December 7, 2004
Of all the geometric tolerances that are difficult to achieve, flatness is one of the hardest. Most stampers probably would much rather try to make a complex-shaped, thin, high-strength steel deep-drawn part than hold a small-tolerance part requiring a tight flatness.
Achieving part flatness is a function of many controlling factors:
To achieve a critical flatness characteristic, most die designers try to keep the part flat during the cutting operation, using methods such as pressure blanking, compound blanking, and cut and carry, as well as specialty stamping operations like fineblanking and Grip Flow®.
There is no doubt that retaining part flatness is the best way to achieve a respectable part flatness characteristic, but processing and financial constraints often make this impossible.
So how can you regain flatness in parts that have lost it? You can choose from a few methods that, while they may seem like industrial Band-Aid®s, have been proven to work.
To understand why these methods work, you first must understand how the flatness characteristic is lost.
Cutting. The cutting and piercing processes often introduce a lot of stress into the product. You might think that cutting does not actually deform the metal, but before cutting takes place, the metal first undergoes plastic deformation.
The selected cutting clearance affects the amount of internal stress created in the part. Depending on the metal type and clearance between the upper and lower cutting steels, this stress can be significant enough to promote part distortion. Severe cutting often results in large stressed areas within the product. The result is uneven springback, and flatness is gone.
Bending. Bending the metal or permanently deforming it in any way introduces stress into the product. To understand the effect that simple straight-line bending has on stress levels, consider what happens during the bending process.
The inside bend radius is in compression, and the outside radius is in tension. Excess metal in compression pushes outward parallel with the bend line axis, and the metal in tension pulls in the opposite direction. Figure 1shows bent Silly Putty® to demonstrate this concept.
Note how the "metal" in Figure 1 is pushed outward on the inside bend radius and sucked inward on the outside radius. Now imagine this happening along the entire length of a U-formed part with a short flange length. The result is upward bowing of the part. If the flange is long enough, it will be ridged enough to retain the part flatness; however, a short flange will not give the part its necessary stiffness.
Hit It Harder. Trying to achieve flatness by using a flat "spank" or flattening die may be somewhat successful with heavy, thick, soft metals, but it usually will prove useless on a thin, high-strength part unless the press has enough tonnage to coin the metal, induce outward plastic flow, and reduce the metal's thickness. Even with such a press, the surface area that can be coined is limited.
Unless the metal is soft and is more than 0.125 inch thick, the spank method should be avoided.
Overbend It in the Opposite Direction. Overbending the material in the opposite direction can improve flatness, but the process of determining how much overbend is required can take an extensive amount of time. Even if the correct amount of overbend can be incorporated into the die, slight changes in material properties can change springback levels, resulting in a loss of part flatness.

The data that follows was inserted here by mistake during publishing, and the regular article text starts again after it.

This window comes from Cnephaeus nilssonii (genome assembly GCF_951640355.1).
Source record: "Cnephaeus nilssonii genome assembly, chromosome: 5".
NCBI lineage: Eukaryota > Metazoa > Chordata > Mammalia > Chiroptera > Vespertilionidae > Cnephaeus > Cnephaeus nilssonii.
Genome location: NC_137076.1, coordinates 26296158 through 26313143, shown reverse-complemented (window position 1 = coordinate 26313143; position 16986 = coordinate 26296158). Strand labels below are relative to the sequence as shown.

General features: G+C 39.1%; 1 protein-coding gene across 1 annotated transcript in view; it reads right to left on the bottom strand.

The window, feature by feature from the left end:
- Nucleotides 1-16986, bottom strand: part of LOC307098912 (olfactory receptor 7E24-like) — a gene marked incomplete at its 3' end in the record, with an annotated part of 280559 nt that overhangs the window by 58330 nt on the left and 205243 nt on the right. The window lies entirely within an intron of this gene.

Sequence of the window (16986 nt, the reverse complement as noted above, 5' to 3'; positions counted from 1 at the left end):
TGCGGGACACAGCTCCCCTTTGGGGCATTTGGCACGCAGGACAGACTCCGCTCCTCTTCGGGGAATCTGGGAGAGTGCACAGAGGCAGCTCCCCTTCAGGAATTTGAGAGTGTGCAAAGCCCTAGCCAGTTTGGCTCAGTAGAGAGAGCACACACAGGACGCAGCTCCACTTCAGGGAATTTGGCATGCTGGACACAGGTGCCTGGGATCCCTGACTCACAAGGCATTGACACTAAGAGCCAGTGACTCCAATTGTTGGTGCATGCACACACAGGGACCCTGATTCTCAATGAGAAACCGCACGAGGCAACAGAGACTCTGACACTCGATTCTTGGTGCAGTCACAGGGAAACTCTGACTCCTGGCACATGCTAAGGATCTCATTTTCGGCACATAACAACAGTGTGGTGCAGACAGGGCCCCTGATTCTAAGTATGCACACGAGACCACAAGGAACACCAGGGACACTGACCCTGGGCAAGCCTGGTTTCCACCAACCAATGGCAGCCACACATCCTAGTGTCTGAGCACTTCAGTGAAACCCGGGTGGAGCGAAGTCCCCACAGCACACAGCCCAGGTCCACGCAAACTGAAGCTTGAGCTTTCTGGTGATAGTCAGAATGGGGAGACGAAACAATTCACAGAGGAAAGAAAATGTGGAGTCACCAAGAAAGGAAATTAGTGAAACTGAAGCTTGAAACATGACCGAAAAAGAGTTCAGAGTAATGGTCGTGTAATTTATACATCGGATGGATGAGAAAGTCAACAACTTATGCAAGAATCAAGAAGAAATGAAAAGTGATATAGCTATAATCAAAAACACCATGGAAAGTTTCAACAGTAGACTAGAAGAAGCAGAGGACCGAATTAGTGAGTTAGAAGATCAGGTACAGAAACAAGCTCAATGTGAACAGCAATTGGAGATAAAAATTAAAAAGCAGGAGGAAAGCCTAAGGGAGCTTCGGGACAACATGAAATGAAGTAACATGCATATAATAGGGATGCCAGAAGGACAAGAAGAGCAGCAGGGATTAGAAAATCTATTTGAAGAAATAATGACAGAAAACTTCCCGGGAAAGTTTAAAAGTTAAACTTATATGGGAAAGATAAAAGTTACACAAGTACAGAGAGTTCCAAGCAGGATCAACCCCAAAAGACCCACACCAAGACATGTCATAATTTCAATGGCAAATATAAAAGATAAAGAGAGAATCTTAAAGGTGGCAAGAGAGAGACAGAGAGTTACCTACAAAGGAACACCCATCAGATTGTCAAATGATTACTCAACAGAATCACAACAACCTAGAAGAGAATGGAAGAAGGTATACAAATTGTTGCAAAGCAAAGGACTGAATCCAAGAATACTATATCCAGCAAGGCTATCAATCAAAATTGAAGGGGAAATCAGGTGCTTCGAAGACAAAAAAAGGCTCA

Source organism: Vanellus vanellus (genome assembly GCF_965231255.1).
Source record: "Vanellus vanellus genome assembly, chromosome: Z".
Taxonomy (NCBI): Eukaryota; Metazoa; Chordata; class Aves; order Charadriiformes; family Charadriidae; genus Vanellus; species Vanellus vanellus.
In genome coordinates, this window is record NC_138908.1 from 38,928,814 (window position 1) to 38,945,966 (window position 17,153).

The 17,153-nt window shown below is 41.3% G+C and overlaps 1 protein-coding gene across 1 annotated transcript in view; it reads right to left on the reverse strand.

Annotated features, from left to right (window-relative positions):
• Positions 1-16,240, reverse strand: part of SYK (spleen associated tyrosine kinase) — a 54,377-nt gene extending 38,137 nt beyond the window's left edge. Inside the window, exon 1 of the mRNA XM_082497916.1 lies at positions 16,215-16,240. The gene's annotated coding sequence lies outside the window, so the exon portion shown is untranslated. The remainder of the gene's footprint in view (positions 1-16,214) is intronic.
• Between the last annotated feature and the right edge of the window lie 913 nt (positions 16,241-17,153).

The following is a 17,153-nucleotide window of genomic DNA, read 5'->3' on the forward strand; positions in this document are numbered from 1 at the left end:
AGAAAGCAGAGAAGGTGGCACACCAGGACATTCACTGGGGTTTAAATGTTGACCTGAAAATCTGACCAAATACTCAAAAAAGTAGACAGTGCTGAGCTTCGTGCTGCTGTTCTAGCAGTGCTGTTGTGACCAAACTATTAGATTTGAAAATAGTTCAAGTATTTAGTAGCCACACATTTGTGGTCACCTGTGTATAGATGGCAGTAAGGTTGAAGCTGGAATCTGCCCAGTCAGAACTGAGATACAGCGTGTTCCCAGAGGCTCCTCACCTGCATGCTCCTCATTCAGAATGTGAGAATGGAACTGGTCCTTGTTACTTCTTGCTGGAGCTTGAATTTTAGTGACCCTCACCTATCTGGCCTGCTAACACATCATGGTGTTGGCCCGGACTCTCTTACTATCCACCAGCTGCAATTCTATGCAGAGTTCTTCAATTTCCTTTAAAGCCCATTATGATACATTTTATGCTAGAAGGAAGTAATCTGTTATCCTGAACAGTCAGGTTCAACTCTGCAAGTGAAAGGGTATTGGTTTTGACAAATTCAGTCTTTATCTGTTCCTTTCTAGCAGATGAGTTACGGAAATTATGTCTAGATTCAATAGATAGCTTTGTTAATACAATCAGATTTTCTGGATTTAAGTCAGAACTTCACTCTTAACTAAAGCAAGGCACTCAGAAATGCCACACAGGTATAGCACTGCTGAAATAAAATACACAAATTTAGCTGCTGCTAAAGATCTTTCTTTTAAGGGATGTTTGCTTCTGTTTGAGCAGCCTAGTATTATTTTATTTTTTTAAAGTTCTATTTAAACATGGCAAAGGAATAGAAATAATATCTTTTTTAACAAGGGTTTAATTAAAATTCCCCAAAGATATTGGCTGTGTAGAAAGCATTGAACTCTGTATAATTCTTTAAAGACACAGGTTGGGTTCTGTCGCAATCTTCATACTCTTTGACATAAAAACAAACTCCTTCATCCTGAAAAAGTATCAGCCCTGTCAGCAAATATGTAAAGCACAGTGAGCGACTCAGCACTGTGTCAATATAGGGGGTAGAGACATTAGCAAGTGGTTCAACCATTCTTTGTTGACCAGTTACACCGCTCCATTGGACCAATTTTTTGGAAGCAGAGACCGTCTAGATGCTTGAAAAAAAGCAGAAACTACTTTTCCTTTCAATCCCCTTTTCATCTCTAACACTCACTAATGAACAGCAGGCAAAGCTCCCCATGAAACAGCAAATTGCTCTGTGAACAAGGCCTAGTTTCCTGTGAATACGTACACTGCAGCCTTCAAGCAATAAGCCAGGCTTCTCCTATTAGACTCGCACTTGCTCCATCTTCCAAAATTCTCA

Stippling the blank–a process that addresses internal stress after it has already been created–involves coining a crosshatched or alternate pattern into one or both surfaces of the part after all cutting–and extensive metal deformation–is done./td>
Trapped stress is the result of permanent metal deformation, and it is the fundamental reason for a loss of flatness.
Trying to stop the stress from being created during the cutting or bending operation would be an attempt to defy physics. Since it can't be stopped, the alternatives are either to break it up or counterstress the metal. This involves breaking up the stress and placing the areas in tension in compression. Try to balance the strain levels so that they are more evenly distributed or broken up into manageable sections.
Stippling the Blank. Stippling the blank—a process that addresses internal stress after it has already been created—involves coining a crosshatched or alternate pattern into one or both surfaces of the part after all cutting—and extensive metal deformation—is done (see Figure 2). The stipple pattern breaks up internal part stress and destroys the part memory, allowing it to be rehit flat.
The depth of the stipple depends on metal thickness, the mechanical properties of the material, and the stress that was previously induced. Experimentation may be necessary to achieve the desired results.
By coining or placing a small dent in the outside radius of the bend, you can break up and often reverse the tensional stress that was created during deformation.
Stippling the Outside Bend Radius. This method works well for the bowing-up problem shown in Figure 1.
By coining or placing a small dent in the outside radius of the bend, you can break up and often reverse the tensional stress that was created during deformation (see Figure 3). This is because the coining action pushes metal outward and changes the stress from tension to compression. The depth of the dent is a matter of experimentation.
The best way to achieve flatness is to retain flatness, if retention is an option. Take a good look at why the parts are losing their flatness, and address the problem by making good data-based decisions. These basic principles have been used for years, but the key is to understand why they work.
Until next time ... Best of luck!